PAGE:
Indigenous Resistance Day in Venezuela is celebrated every October 12 to honor the heroes of anti-Spanish resistance and appreciate Venezuelan indigenous cultures and history. Did you know that the Norse were the first to step foot in the Americas and establish a settlement? Venezuela, officially known as the Bolivarian Republic of Venezuela, is a country on the northern coast of South America. It consists of 23 states, including the Capital District and federal dependencies covering Venezuela’s offshore islands. Indigenous Resistance Day in Venezuela was previously Día de la Raza — Day of the Race — which is synonymous with Columbus Day. But that didn’t sit well with the locals and was changed to the latter in 2002.
History of Indigenous Resistance Day in Venezuela
Before the arrival of the Spanish conquistadors, present-day Venezuela was inhabited by indigenous American Indian people, including tribes such as Kalina, Caquetio, Mariche, Timoto-Ciucas, and Auaké. These indigenous people numbered up to one million and were primarily agriculturists and hunters at their peak. Among them, the Timoto-Cuica society was the most advanced, with pre-planned permanent villages, stone and wood housing, terraced fields, and water storage facilities. They also produced anthropomorphic ceramics and spun vegetable fibers for textiles and mats.
In 1498, Christopher Columbus embarked on his third voyage to the Americas, sailing along the eastern coast of Venezuela. During this expedition, he discovered the “Pearl Islands” of Cubagua and Margarita off the northeastern coast of Venezuela. In 1499, Alonso de Ojeda led a second Spanish expedition to South America, sailing along the continent’s northern coast. Seeing the similarity between the Gulf of Venezuela and Venice, Ojeda decided to name it “Venezuela,” meaning little Venice in Spanish.
Between 1508 and 1531, the Spanish led other expeditions to Cubagua and Margarita, exploiting its pearl oysters and enslaving the local indigenous population. In 1522, the Spanish began the colonization of mainland Venezuela, building the first permanent South American settlement in present-day Cumaná. Several indigenous tribal leaders, such as Guaicaipuro and Tamanaco, led efforts to stop the Spanish conquest, only to be eventually subdued by the Spaniards.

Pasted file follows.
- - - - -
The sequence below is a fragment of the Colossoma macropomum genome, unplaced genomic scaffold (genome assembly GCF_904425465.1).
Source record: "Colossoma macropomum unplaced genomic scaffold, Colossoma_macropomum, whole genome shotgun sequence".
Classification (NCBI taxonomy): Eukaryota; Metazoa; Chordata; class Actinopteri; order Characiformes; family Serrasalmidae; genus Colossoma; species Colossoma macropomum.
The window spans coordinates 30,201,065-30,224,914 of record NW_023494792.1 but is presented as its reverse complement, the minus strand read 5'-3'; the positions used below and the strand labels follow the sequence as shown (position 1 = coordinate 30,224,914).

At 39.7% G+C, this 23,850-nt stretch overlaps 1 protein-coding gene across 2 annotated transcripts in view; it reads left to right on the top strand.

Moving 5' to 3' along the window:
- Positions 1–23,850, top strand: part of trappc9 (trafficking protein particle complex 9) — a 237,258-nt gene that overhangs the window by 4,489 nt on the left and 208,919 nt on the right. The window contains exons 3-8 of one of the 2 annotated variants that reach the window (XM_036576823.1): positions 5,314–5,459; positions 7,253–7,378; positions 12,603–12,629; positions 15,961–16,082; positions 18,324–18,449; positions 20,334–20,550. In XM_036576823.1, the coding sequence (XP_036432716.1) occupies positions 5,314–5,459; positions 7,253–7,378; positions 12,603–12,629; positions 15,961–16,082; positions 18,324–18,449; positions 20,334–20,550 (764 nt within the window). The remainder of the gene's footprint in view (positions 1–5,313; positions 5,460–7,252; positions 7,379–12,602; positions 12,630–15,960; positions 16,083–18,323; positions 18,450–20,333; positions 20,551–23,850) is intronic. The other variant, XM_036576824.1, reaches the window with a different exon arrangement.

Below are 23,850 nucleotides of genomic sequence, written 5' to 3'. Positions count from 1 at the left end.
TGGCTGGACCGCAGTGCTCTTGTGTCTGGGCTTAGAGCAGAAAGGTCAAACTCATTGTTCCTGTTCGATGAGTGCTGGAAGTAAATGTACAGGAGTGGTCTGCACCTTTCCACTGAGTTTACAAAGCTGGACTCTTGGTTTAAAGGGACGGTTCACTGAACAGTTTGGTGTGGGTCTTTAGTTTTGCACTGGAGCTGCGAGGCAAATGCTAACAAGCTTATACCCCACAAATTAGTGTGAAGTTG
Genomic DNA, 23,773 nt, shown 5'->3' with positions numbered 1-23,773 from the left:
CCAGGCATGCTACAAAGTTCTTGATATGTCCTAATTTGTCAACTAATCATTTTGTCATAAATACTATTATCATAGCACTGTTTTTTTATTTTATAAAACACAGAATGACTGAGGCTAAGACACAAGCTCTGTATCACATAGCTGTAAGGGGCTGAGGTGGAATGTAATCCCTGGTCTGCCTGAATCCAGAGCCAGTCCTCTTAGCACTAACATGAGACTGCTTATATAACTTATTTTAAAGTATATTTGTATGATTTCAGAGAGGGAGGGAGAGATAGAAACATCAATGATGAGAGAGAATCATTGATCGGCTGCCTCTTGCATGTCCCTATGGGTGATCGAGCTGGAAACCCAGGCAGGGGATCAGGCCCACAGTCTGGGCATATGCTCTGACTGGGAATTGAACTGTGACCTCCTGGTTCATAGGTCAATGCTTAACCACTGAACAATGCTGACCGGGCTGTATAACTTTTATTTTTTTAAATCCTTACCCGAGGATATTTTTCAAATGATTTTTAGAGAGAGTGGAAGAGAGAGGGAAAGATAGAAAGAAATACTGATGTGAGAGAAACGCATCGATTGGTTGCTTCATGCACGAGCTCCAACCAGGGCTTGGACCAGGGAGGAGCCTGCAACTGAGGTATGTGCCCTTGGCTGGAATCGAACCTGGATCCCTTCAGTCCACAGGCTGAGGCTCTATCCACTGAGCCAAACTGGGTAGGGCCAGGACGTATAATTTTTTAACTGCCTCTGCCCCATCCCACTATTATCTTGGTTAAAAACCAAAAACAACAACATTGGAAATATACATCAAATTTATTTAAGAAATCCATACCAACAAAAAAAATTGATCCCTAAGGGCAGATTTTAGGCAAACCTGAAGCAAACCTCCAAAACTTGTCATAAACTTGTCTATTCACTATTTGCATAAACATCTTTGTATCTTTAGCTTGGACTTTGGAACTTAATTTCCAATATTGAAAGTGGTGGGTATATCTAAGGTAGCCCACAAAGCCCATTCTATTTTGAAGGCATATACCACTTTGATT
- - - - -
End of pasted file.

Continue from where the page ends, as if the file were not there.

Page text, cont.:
In 1632, the Spanish opened gold mines at Yaracuy. They put the indigenous population through forced labor and imported enslaved people from Africa. In the 18th century, the Spanish created a second Venezuelan society along the coast. Cocoa plantations were established, and a larger population of enslaved Africans were imported to operate them. In 1717, the Province of Venezuela fell under the control of the Viceroyalty of New Granada. It later became the Captaincy General of Venezuela in 1777.
On July 5, 1811, seven of the ten provinces of the Captaincy General of Venezuela declared their independence. In 1812, the First Republic of Venezuela fell due to the 1812 Caracas earthquake and the Battle of La Victoria. In 1813, Simón Bolívar retook Venezuela and established the Second Republic of Venezuela. In 1821, Venezuela gained independence from Spain, forming the Republic of Gran Colombia with present-day Colombia, Panama, and Ecuador. In 1830, Venezuela finally achieved complete sovereign autonomy.
Indigenous Resistance Day in Venezuela timeline